From the Tigris River that flows through, to the intact Roman walls, to the Silk Road inn that still welcomes travelers to the Kurdish people that live here, Diyarbakir is a city in the fertile crescent of many layers.
Diyarbakir once again stands as a reminder that this is more Arab than the typical Turkish lands, evidenced particularly by the Kurdish people who live here. In fact, the name city got its name Diyarbakir in the 7th century, meaning "land of the Arabs." The Kurds are an Iranian ethnic group that has lived in the mountainous regions of southeast Turkey, northwest Iran, Iraq and Syria since the second millennium B.C., still speaking the Kurdish language and adhering to their ancient customs.
The great Tigris River marks the eastern edge of town, which is synonymous with (and the nearby Euphrates) the cradle of civilization, the Fertile Crescent and Mesopotamia. It was mentioned in the first page of the Bible and has been at the confluence of the first civilizations. From mountains up north, the Tigris runs pas tDiyarbakir and travels through the heart of Iraq until emptying into the Persian Gulf. This legendary river appears foreign and unreachable, yet herein Diyarbakir it has been built into their daily lives. Diyarbakir has distinct Roman remnants in the form of old,crumbling city walls, forming the boundary of the old town from the new. Several intact gates mark the entryway, with Arabic inscriptions beautifully carved in its stones (no doubt a later addition). Diyarbakir also stood has a favorable resting stop for Silk Road merchants. One of the original caravansaries – old Silk Road inns – still stands in the center of the old town, offering coffee and snacks to weary travelers. It is a beautiful moment to sit in this caravansary and imagine life in this city that has so many different layers.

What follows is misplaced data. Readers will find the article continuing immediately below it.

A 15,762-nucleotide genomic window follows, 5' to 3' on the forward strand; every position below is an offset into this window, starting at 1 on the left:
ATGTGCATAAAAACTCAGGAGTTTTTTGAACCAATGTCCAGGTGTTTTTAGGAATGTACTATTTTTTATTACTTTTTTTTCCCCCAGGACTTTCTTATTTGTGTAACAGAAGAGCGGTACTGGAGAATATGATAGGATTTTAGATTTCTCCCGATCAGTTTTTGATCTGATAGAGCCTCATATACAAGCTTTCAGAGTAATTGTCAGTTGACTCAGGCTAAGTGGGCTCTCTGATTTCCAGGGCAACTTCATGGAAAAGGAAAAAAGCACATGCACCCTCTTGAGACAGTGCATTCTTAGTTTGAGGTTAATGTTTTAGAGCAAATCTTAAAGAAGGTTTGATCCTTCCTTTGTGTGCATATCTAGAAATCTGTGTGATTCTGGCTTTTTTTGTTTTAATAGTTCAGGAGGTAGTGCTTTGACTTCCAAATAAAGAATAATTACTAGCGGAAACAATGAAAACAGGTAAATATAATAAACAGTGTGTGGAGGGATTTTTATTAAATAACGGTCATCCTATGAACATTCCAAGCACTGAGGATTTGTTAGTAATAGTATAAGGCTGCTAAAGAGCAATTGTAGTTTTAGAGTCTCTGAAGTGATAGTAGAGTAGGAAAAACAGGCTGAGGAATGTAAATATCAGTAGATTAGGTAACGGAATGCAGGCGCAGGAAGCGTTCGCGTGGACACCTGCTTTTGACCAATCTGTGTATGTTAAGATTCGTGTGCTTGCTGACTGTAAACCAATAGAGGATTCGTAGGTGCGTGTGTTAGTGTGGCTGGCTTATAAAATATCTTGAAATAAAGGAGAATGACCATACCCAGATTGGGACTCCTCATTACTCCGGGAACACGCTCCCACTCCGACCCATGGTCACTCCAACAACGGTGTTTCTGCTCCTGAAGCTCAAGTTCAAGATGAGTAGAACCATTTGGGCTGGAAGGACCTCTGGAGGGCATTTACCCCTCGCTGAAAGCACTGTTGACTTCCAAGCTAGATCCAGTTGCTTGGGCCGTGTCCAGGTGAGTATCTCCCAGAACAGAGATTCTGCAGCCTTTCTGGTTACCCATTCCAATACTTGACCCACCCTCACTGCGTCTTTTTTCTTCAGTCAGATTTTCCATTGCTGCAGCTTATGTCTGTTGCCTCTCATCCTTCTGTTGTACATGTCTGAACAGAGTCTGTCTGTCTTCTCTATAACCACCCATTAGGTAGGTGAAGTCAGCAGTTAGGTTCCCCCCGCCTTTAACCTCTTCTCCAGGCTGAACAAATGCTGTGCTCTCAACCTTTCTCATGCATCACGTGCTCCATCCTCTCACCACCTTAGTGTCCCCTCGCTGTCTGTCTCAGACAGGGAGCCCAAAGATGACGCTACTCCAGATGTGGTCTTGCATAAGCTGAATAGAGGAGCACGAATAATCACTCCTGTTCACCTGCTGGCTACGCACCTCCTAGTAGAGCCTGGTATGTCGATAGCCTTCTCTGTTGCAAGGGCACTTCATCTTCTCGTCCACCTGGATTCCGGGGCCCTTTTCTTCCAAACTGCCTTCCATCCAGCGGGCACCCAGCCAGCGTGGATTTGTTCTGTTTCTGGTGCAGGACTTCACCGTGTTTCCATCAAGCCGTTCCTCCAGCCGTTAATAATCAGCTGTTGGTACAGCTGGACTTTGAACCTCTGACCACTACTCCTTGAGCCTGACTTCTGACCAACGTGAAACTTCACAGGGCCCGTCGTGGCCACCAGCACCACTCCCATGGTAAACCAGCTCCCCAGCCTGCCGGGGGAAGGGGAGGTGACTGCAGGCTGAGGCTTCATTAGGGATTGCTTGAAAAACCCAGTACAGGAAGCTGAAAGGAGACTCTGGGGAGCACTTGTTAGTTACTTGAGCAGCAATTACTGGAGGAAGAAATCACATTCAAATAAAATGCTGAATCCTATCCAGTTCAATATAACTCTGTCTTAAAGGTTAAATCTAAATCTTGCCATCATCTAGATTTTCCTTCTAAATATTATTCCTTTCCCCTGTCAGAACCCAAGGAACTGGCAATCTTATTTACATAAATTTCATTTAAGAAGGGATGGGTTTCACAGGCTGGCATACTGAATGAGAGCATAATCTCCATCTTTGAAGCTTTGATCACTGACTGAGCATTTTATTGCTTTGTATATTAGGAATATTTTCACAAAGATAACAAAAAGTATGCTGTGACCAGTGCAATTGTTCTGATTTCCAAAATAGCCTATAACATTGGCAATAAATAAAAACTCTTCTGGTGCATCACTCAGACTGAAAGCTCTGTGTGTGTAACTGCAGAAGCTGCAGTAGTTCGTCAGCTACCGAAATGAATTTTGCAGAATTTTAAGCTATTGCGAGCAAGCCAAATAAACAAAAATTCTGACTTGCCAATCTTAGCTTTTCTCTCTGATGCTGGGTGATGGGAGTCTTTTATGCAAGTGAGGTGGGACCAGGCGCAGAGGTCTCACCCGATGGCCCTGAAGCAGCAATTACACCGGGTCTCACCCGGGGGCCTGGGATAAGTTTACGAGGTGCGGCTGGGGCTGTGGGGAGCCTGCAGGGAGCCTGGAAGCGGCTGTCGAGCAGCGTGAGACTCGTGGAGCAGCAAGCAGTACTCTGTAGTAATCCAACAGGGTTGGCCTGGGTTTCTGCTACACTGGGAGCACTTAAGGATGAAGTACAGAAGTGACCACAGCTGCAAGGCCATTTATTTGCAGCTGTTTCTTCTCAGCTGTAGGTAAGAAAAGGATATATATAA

THE SILK ROAD JOURNAL
How We Got Here:
Diyarbakir lies in the heart of Kurdish Turkey. We entered the city by bus from Dogubeyazit, nearing 8 hours and passing Lake Van.
Sitting in the old Silk Road carvansary converted to coffee shop, sipping extremely strong coffee and talking to Turkish locals.
First glimpsing the Tigris River was a surreal experience, as I always viewed it as unreachable and almost legendary, appearing on page 1 of the Bible.
➨ Cradle of Civilization ~ Read the Story
S N A P S H O T S O N T H E R O A D
W H E R E W I L L Y O U R J O U R N E Y T A K E Y O U N E X T ?
The time in the Kurdish lands must end here as the highlands of Armenia await. Stockpile the middle eastern flavors for the journey ahead, as you must choose between Ani, the ancient Capitol of Armenia, or Dogubeyazit, on old outpost on the shadows of Mount Ararat.